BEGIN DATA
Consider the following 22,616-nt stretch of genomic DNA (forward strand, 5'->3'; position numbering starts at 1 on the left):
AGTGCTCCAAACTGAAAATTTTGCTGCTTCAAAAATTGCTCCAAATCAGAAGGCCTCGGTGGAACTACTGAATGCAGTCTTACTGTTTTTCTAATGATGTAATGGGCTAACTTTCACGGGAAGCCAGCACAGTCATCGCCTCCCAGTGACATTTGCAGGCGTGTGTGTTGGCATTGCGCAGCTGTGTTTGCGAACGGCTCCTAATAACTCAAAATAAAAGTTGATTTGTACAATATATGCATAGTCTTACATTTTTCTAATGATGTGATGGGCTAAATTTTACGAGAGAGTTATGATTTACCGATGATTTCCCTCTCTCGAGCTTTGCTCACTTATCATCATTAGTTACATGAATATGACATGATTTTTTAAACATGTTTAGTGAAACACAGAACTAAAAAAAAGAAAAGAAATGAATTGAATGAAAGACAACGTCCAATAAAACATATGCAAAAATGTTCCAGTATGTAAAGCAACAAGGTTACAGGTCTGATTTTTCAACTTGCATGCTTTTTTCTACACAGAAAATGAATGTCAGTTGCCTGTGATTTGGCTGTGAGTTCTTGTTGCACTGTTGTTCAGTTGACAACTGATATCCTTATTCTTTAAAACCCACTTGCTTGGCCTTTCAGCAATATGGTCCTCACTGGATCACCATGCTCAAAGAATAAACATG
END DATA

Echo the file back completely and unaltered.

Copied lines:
Consider the following 22,616-nt stretch of genomic DNA (forward strand, 5'->3'; position numbering starts at 1 on the left):
AGTGCTCCAAACTGAAAATTTTGCTGCTTCAAAAATTGCTCCAAATCAGAAGGCCTCGGTGGAACTACTGAATGCAGTCTTACTGTTTTTCTAATGATGTAATGGGCTAACTTTCACGGGAAGCCAGCACAGTCATCGCCTCCCAGTGACATTTGCAGGCGTGTGTGTTGGCATTGCGCAGCTGTGTTTGCGAACGGCTCCTAATAACTCAAAATAAAAGTTGATTTGTACAATATATGCATAGTCTTACATTTTTCTAATGATGTGATGGGCTAAATTTTACGAGAGAGTTATGATTTACCGATGATTTCCCTCTCTCGAGCTTTGCTCACTTATCATCATTAGTTACATGAATATGACATGATTTTTTAAACATGTTTAGTGAAACACAGAACTAAAAAAAAGAAAAGAAATGAATTGAATGAAAGACAACGTCCAATAAAACATATGCAAAAATGTTCCAGTATGTAAAGCAACAAGGTTACAGGTCTGATTTTTCAACTTGCATGCTTTTTTCTACACAGAAAATGAATGTCAGTTGCCTGTGATTTGGCTGTGAGTTCTTGTTGCACTGTTGTTCAGTTGACAACTGATATCCTTATTCTTTAAAACCCACTTGCTTGGCCTTTCAGCAATATGGTCCTCACTGGATCACCATGCTCAAAGAATAAACATG